Tom Leadon, a guitarist and pivotal member of Mudcrutch – the band Tom Petty fronted before he found fame with the Heartbreakers, and again during a fruitful reunion decades later – has died at the age of 70.
Leadon's death was confirmed by his brother, Mark Leadon, and subsequently announced on the Facebook page of Tom Petty's official fan club. The guitarist is said to have died of natural causes.
"Tom Leadon was my deepest guitar soul brother, we spent countless hours playing acoustic guitars and teaching each other things," Leadon's Mudcrutch bandmate, guitarist Mike Campbell, wrote on Instagram.
"A kinder soul never walked the earth. I will always miss his spirit and generosity. Sleep peacefully my old friend."
Born in Minnesota in 1952, Leadon and his musically-inclined family (which included future Eagles multi-instrumentalist Bernie Leadon) moved to Gainesville, Florida in the mid-'60s, where Leadon soon fell in with another aspiring young musician by the name of Tom Petty.
Members of rival bands in their early teens, the two soon formed their own group, with Randall Marsh on drums and Mike Campbell on lead guitar.
"Hot-headed," by his own admission, Leadon left Mudcrutch in 1972 following a falling-out with Petty, and moved in with his brother Bernie – by then experiencing huge success with the Eagles – in Southern California.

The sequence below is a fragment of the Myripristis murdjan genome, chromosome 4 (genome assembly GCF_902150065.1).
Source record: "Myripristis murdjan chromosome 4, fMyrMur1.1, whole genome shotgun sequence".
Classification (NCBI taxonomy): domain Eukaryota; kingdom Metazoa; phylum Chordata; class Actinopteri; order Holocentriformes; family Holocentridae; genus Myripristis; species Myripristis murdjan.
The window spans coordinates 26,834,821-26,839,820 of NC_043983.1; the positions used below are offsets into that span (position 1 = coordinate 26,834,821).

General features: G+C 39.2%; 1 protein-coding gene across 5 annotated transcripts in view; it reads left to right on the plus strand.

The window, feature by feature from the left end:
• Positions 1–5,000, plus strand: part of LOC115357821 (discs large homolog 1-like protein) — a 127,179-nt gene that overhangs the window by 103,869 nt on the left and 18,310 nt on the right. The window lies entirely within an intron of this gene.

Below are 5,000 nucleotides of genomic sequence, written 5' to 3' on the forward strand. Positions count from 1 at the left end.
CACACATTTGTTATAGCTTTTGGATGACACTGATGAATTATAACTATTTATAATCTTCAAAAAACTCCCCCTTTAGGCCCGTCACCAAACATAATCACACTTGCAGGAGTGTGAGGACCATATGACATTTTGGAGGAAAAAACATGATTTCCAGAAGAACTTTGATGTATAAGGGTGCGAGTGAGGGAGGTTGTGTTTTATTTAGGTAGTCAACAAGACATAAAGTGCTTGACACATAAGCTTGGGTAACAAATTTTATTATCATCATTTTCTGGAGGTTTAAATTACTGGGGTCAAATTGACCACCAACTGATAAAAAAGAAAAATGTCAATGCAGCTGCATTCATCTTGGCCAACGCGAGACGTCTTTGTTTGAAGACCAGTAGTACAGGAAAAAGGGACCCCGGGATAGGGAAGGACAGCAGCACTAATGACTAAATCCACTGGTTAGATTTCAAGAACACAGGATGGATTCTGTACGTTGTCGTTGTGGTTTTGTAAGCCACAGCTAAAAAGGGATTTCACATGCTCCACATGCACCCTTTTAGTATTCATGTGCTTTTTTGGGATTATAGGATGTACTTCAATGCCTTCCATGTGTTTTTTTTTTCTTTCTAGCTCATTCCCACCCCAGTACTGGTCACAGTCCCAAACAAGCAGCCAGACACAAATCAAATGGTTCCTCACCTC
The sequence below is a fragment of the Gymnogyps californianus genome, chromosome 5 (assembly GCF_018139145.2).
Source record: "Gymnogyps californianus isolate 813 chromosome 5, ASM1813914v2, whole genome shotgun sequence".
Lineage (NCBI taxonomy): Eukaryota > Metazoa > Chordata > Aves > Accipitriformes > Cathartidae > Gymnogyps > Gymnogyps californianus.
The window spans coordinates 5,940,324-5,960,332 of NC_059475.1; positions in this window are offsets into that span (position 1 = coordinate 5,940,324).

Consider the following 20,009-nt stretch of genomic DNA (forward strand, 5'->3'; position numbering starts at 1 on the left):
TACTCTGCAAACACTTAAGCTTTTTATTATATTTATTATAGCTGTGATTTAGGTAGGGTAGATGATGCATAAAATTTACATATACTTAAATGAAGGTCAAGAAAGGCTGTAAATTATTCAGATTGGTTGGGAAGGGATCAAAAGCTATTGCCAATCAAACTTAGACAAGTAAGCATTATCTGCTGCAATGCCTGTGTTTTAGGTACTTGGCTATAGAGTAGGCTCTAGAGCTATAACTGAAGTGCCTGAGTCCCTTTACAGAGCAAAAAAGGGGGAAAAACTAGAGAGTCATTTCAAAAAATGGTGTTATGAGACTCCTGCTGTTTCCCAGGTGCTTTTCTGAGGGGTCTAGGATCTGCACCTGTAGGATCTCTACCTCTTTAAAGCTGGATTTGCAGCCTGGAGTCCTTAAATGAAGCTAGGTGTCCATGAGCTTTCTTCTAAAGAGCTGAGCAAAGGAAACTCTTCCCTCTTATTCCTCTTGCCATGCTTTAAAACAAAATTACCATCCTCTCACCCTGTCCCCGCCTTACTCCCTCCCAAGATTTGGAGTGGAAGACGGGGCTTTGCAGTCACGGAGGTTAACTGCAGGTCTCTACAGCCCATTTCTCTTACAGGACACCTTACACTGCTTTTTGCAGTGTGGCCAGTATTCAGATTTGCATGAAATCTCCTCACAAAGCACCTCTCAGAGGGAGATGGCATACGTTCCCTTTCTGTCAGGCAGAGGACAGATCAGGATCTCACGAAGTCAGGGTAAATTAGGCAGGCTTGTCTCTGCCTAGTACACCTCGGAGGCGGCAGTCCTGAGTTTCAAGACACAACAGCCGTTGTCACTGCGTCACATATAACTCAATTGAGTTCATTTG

Inspired by his new surroundings, Leadon wrote a song called The Acacias Are Blooming that – when handed off to his brother, Don Henley and Glenn Frey – was soon transformed into Hollywood Waltz, a song that appeared on the Eagles' massively successful 1975 LP, One of These Nights.
Leadon also played in Linda Ronstadt’s backing band in the early '70s, and, later on in the decade, joined the band Silver.
Though short-lived, Silver scored a top 20 hit in 1976 with the song, Wham Bam Shang-A-Lang.
Following Silver's break-up, Leadon largely retreated from the spotlight until 2007, when he received a call from Petty.
With decades of remarkable critical and commercial success under his belt, Petty wanted to turn back the clock, and play with his old Mudcrutch bandmates again.
Following Leadon's departure in 1972, Mudcrutch had recruited – among other members – keyboardist Benmont Tench, and made their own journey to Los Angeles in an ultimately unsuccessful attempt to break through in the music industry.
After the band's dissolution in the mid-'70s, Petty, Tench and Campbell regrouped in a new band called the Heartbreakers, and the rest, as they say, was history.
The resurrected Mudcrutch – with Leadon and Campbell on guitar, and Petty on bass – would go on to record two albums, 2008's Mudcrutch and 2016's Mudcrutch 2, and stage multiple successful tours, before disbanding following Petty's untimely death in 2017.
"We are devastated to hear of the passing of Tom Leadon," Petty's daughter, Adria, wrote on the late rocker's Instagram page. "He was a dear friend of Tom and the fellas in the band and our entire family. He was part of the brotherhood.
"He was an excellent and accomplished musician and was the reason Tom reformed Mudcrutch, so that the band could enjoy more time and more music together. Tom loved him deeply."